Should schools reopen in September, and if so how? It’s one of the biggest dilemmas facing Malta in light of the recent surge in COVD-19 cases and there seems to be no solution that everyone feels comfortable with.
Malta’s two teachers unions have now expressed scepticism about the practicality of two main proposals – shifting classes online and introducing a system of ‘class bubbles’.
Malta Union of Teachers (MUT) president Marco Bonnici said that online teaching, the solution provided by the authorities last March, can never replace face to face education in the classroom.
“The need for human contact, collaboration and sharing of experiences are very important and are very difficult to recreate through an online medium,” Bonnici said.
Graham Sansone, head of the Union of Professional Educators (UPE), warned that online teaching comes with its own set of problems.
“Teachers have more work preparing for online lessons, they cannot gauge if students are understanding the lesson or not and there isn’t a system in place to monitor the distribution of homework,” he said. “Also, some students don’t have strong internet access or don’t have access to laptops or tablets at home.”
“Students can also mute the teacher or switch off their cameras; they’re very smart and tech savvy and know how to get away with it. This was a leap of faith for educators; we’ve seen some very good examples of online teaching and the practice was very good overall but we realised there are many deficiencies in the system.”
And what about ‘class bubbles’, an idea adopted by Denmark and Northern Ireland and recently floated by Education Minister Owen Bonnici?
This system would see schools reopen normally but with students spending the entire day with their class group, including in break, so as to limit their contact with other students.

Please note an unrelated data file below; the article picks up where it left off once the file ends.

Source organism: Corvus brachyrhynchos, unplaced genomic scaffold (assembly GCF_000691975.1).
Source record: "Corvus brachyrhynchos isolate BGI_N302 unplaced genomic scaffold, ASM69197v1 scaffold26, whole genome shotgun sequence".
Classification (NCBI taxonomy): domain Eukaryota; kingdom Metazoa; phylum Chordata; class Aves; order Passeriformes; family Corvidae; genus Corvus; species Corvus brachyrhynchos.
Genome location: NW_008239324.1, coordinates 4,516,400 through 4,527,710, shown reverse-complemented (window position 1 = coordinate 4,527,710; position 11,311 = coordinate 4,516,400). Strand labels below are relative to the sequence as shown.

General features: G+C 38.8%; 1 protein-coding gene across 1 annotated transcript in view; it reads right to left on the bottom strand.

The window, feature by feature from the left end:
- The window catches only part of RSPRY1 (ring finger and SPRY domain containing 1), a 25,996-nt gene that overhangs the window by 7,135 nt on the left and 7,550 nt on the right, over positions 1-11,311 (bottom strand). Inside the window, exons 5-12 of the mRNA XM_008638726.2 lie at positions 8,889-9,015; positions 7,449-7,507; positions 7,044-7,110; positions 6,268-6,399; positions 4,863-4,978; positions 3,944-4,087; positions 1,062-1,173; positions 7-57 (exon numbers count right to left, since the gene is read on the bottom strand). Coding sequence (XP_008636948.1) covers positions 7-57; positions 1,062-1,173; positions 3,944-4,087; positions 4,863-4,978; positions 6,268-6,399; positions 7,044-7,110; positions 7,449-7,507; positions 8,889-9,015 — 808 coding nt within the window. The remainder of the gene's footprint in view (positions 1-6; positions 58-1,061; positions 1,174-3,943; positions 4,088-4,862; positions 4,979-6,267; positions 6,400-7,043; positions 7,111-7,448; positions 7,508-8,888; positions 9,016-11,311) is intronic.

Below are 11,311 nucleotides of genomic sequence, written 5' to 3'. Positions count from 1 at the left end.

However, Marco Bonnici argued that this system cannot be implanted in secondary, post-secondary and tertiary institutions due to changes of groups every lesson according to subjects. Meanwhile, there is subject teaching and subject-specialised teaching in several primary schools, rendering the “bubble” concept useless.
Sansone agreed with these points and added there is a further problem with regards school transportation – basically the “bubble” concept would be rendered useless if schools interact with other “bubbles” on their way to and from school.
He said that, as things stand, it is unrealistic to expect schools to reopen in September.
“How are our vulnerable educators going to be safeguarded? How are our vulnerable children going to be protected? How can we veritably look at all these people in the eye and state that their health and safety is going to be guaranteed?” he questioned.
Both union heads have placed the onus of responsibility on Owen Bonnici to find a solution.
“The situation is still very fluid and we need to look again at the circumstances in six weeks’ time as things are constantly changing,” Bonnici said.
“Meanwhile, however, the MUT has been asking the Ministry for protocols, guidelines and the way forward for both scenarios, so that everyone is prepared whether schools open or otherwise. As we already stated, in March the world was caught off-guard but there is no such excuse this time round.”
“Schools closed down in March when there were only a few COVID-19 cases so why isn’t the same practice being applied for September when the cases have increased significantly?” Sansone asked.
“The government has set its own benchmark, and according to its benchmark schools shouldn’t reopen. The union realises that numbers are increasing and precautions should be put in place.”
“We realise parents need to go to work but we cannot forget about the most vulnerable teachers and students. We’re treading a fine line between the economy and health and we’re risking an education blackout.”